Lost Password

Book Review

Publisher's Note:

The unique stories in Doctor Confidential speak directly to anyone in medical training or considering a career in medicine, but also to the patient in all of us. Pulling back the veil of secrecy that too often surrounds medicine, Doctor Confidential provides compassion, humor, and ultimately hope that, when sick and most vulnerable, each of us can be heard, understood, and deeply touched by our physician. Richard Sheff, MD is a family physician with over 30 years of experience in medicine. He chose the specialty of family medicine because he wanted to see and treat patients as whole people whose illness and wellness are a result of the complex interplay of their biological, psychological, social, and cultural circumstances. The years have taught him that to this must be added recognition of each patient's spiritual circumstances if they are truly to be seen as a whole person, including understanding their illness and wellness.…

Doctor Confidential

by Richard Sheff, M.D.

Overall Book Review:

As a person who has spent a significant portion of her life in doctor’s offices and hospitals, a book that promised to give a look at the world of medicine from the other side of the exam table immediately sparked my interest. Doctor Confidential did not disappoint! A detailed memoir of Sheff’s training as a physician and his ultimate decision to pursue a practice in family medicine, Doctor Confidential examines the risks and benefits of how we train our doctors, the often-underrated role of compassion in the world of medicine, and the complex and multi-layered relationships between doctors and patients. It’s evident that the philosophies in this book are issues Sheff has spent decades mulling over; his compassion, humor, and genuine concern for making the doctor’s office a place a patient can feel truly seen and understood are all easily apparent on every page of Doctor Confidential. As a patient, I found myself agreeing with many of Sheff’s statements about what the doctor-patient relationship should look like—and, even more, I found myself feeling deep empathy and compassion for the doctors and medical professionals I interact with on a regular basis. Over the course of Doctor Confidential, Sheff explores a number of weighty topics, such as end-of-life care and the deep level of personal and social dysfunction that hounds many new doctors as they try to recover from a physically, emotionally, and mentally grueling training period. Throughout it all, Sheff writes with thoughtfulness and caring. Perfect for doctors, students, patients, or anyone who wants a closer look at the complex issues underlying today’s medical world, Doctor Confidential is the perfect read.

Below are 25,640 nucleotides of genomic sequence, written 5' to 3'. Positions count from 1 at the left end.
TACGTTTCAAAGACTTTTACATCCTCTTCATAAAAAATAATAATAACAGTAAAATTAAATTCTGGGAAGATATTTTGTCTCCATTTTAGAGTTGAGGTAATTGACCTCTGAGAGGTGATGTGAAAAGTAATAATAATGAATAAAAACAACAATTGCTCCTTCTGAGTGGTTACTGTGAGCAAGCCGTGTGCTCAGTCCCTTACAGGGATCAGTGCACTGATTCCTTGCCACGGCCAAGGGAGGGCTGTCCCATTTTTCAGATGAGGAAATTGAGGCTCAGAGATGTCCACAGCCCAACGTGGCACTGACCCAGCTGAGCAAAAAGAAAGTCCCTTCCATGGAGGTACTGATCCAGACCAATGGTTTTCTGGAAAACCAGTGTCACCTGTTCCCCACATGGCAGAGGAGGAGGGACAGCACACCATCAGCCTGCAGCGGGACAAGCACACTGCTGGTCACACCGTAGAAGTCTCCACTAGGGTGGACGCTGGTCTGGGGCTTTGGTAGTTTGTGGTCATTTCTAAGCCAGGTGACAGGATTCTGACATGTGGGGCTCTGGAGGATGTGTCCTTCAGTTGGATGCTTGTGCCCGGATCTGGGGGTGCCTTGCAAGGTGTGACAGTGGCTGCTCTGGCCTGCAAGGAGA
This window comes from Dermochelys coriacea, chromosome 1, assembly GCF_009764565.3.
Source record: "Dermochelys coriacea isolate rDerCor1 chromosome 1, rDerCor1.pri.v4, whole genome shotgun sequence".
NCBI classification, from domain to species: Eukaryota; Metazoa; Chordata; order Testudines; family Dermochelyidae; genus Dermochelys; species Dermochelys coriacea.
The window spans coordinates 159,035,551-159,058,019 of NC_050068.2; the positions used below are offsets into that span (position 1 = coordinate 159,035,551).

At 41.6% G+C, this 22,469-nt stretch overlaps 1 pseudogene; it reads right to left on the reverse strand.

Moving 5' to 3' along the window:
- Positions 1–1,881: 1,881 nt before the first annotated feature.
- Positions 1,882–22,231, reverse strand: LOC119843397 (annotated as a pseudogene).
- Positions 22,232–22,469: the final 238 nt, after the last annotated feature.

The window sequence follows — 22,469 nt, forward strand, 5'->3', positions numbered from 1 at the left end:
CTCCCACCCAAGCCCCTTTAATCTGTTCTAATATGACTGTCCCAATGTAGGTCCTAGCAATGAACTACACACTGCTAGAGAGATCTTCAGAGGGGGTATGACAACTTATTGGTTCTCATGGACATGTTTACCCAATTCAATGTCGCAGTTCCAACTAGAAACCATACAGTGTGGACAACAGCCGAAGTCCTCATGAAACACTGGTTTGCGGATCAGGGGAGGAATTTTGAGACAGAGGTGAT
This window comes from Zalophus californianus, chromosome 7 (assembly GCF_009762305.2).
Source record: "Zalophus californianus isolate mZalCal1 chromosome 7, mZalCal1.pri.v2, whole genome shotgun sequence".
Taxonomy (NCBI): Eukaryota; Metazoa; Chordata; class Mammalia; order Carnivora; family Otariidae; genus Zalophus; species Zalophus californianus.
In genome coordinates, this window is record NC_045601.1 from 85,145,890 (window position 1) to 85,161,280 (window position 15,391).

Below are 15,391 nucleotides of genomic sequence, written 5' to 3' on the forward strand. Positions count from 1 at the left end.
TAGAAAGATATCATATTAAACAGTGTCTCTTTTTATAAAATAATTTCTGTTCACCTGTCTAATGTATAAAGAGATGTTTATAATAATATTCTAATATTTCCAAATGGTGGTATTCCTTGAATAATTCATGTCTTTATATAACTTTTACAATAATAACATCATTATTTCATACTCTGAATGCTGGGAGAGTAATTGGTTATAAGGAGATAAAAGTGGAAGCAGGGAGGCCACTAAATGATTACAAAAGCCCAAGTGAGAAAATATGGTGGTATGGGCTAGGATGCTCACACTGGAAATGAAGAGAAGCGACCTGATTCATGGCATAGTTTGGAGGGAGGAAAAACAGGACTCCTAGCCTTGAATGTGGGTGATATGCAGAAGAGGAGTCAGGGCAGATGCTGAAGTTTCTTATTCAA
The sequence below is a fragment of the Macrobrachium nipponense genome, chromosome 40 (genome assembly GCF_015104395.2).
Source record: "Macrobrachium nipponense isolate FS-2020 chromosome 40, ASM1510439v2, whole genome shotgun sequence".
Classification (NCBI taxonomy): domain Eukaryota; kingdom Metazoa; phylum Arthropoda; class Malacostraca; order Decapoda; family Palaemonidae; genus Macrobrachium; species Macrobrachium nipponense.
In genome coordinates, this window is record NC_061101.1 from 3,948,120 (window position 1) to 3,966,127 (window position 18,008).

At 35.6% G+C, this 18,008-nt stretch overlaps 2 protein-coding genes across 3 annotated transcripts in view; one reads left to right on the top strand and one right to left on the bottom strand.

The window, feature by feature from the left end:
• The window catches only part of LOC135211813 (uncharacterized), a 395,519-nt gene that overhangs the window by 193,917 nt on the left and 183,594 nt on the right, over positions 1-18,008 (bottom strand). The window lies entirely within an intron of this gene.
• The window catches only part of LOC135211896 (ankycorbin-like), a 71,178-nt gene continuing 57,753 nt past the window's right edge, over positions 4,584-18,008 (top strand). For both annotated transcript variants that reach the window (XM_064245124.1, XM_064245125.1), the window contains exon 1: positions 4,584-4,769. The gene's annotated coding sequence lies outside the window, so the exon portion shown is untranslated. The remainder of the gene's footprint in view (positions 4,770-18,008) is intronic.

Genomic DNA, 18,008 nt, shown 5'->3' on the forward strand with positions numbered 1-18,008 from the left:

Content Analysis:

There is a considerable amount of mild profanity throughout the book, as well as a few moderate instances and a very few strong instances toward the beginning of the book.

Especially in the first chapter, which details Sheff’s class in Gross Anatomy (i.e., cadaver dissection) there is quite a bit of description of somewhat gory medical techniques—surgery (and dissection of cadavers), episiotomy, lumbar puncture, etc. Two or three times there is a passing reference to possible domestic abuse, though it’s never described or examined further. There are a few passing references to relationship dysfunction, including arguments between husband and wife or boyfriend and girlfriend, though never with physical violence.

There is sexual content in several areas of the book—working with the cadavers in Gross Anatomy (studying the sexual organs), two very crude comments made by (and one uncomfortable situation with) patients in a psychiatric hospital, learning to do a gynecological exam, and a week in class spent watching movies depicting sexual acts in order to be able to comfortably counsel patients with sexual problems later. A few times, the author will state that he or another character is obviously aroused; in a few places there are some crude thoughts or references. In a few instances, the author describes performing physical exams that often include examinations of intimate areas.

Mature Subject Matter:

There are strong themes throughout the book, relating to death; dying; the hard choices that physicians, patients, and families are faced with; and serious illness (including serious illness in children and infants). Throughout the book, these themes are treated with respect and thoughtfulness, and never dismissed lightly or without compassion.

Alcohol / Drug Use:


Overall Book Rating

Share This Post

About the Reviewer

As a kid, I used to tell people that I wanted to be a “professional book reviewer” when I grew up (along with writer/ballerina/figure skater/mom). I thought that any profession that involved the full-time reading of books was my idea of heaven. Getting the chance to review books is a little dream come true!